In Sunday’s 37-12 drubbing of the Broncos at Allegiant Stadium, Raiders star-in-the-making Josh Jacobs ran for 112 yards and two touchdowns. Ex-Denver running back Devontae Booker added 81 more yards and two scores on the ground as Oakland finished with 203 yards rushing.
That amounted to the second-most rushing yards given up by Denver this season, behind the 210-yard gashing by the Chargers in Week 8.
The porous performance against the run negated a strong first half by the Broncos defense and, in conjunction with five turnovers, turned a close game into a rout.
“They’re a good running team, obviously, and we just didn’t play the run well enough,” coach Vic Fangio said. “Particularly if you lose your edge in a game, it’s going to show up in the run defense more so than anywhere else. I think in that fourth quarter we just weren’t as sharp as you need to be playing the run.”
Jacobs, who ran for 85 yards and two touchdowns in his NFL debut against the Broncos last September, showed up big in the rivalry once again. His 11-yard touchdown run in the first quarter set the tone early for Las Vegas, and by the time he was pulled in the fourth quarter of the blowout, the Raiders’ front was consistently getting a push against the Broncos’ 3-4 defense.
That was evident in Las Vegas’ two lengthy drives to open the second half, which ate up 5:47 and 7:41 of clock, respectively, while netting the Raiders 10 points. Las Vegas’ first third-quarter drive was jump-started by Jacobs’ 13-yard run, while Booker had consecutive nine-yard rushes on the touchdown drive that followed.
Inside linebacker Josey Jewell admitted the Broncos, playing with a re-configured defensive line that was missing all three Week 1 starters, were “soft in the run game a little bit,” especially in the second half. With Shelby Harris sidelined due to a positive COVID test and Jurrell Casey and Mike Purcell out with season-ending injuries, the defensive line consisted of Dre’Mont Jones, DeMarcus Walker, Sylvester Williams and DeShawn Williams.
“We saw a couple of (moments of uncertainty) today where maybe us linebackers or somebody else in the back end didn’t hit (the holes) as hard as we usually do,” Jewell said. “It’s going to come down to details and really understanding what gap you’ve got on every single play, no matter what defense we call.”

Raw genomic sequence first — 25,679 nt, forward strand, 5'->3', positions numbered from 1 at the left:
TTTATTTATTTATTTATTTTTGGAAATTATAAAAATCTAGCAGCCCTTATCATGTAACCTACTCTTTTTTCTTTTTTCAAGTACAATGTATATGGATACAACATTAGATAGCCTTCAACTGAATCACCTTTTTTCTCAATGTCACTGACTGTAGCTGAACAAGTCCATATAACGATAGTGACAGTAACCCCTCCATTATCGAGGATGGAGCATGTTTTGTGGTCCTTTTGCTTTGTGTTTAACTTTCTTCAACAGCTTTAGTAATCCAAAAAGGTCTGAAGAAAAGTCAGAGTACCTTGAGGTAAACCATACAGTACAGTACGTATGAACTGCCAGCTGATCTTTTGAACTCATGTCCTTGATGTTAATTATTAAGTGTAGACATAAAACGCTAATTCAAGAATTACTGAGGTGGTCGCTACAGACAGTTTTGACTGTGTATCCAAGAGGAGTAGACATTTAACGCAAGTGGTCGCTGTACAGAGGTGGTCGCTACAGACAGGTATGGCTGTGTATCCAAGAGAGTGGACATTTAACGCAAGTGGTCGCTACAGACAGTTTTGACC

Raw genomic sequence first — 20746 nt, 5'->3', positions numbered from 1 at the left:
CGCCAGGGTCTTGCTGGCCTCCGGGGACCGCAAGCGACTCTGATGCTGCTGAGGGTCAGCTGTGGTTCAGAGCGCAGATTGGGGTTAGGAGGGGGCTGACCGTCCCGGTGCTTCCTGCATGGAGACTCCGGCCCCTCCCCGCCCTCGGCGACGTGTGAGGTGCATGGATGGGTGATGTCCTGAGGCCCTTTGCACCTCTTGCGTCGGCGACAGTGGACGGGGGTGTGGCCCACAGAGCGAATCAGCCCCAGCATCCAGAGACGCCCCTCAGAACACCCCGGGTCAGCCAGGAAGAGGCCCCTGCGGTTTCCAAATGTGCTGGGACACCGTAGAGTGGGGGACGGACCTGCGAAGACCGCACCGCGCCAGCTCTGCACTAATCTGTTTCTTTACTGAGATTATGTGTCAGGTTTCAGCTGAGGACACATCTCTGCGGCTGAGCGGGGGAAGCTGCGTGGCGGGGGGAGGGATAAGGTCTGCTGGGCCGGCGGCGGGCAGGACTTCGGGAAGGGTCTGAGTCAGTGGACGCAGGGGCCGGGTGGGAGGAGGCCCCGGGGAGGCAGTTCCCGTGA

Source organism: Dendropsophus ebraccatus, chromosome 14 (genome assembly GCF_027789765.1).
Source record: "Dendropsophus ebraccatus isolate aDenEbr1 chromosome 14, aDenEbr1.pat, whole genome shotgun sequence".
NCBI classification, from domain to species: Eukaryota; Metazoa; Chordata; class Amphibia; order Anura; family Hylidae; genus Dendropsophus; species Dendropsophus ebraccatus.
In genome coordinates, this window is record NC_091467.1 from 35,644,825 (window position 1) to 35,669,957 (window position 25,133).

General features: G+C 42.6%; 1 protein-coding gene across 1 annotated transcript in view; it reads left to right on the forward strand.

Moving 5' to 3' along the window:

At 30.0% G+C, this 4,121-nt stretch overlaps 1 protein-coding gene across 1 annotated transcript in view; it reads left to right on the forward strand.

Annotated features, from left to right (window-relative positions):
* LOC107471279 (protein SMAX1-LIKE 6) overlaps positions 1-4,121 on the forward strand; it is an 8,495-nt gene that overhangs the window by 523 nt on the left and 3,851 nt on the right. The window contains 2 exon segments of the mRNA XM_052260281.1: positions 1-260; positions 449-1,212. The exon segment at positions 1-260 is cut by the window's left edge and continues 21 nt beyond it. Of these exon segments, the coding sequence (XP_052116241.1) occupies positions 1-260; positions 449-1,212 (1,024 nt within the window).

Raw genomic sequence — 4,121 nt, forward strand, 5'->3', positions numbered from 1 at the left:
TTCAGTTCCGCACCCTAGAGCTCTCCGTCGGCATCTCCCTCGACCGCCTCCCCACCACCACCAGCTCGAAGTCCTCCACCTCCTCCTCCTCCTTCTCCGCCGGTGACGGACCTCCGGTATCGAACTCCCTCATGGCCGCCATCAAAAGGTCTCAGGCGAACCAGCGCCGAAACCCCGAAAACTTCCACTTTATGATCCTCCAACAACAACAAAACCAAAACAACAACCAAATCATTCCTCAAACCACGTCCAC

While Jacobs asserted himself, Booker also reminded the Broncos of his ability after the team let him walk in free agency after his rookie deal expired last year.
“A lot of the old teammates (were) talking to me on the field as I’m in the backfield, but like I said (coming into Sunday), this is just another game to me,” Booker said. “I just had to take it to them.”
Booker played four years in Denver from 2016-19 after getting drafted in the fourth round in 2016. He had six rushing touchdowns and 1,103 yards in 61 games (six starts). He had two rushing touchdowns across his final three years with the Broncos, but matched that mark Sunday with fourth-quarter scoring runs of 7 and 23 yards. He also easily ran for more yards than he did in all of 2019, when he had nine yards on two carries after seeing his role largely reduced to playing on special teams.
“Really you have to tip your hat to Booker, because in a non-offseason, he learned the offense on YouTube,” Raiders coach Jon Gruden said. “He learned the offense on Zoom meetings and he won the (backup) job at training camp and beat out a really good draft choice. It’s really good to see him have success, especially against your old team.”
Jewell believes Booker’s late take-over on Sunday corresponded with how the Denver defense “lost some energy in there somewhere” in the second half, when Las Vegas outscored the Broncos 27-6.
“We didn’t do our jobs specifically on every single play like we did in the first half,” Jewell said.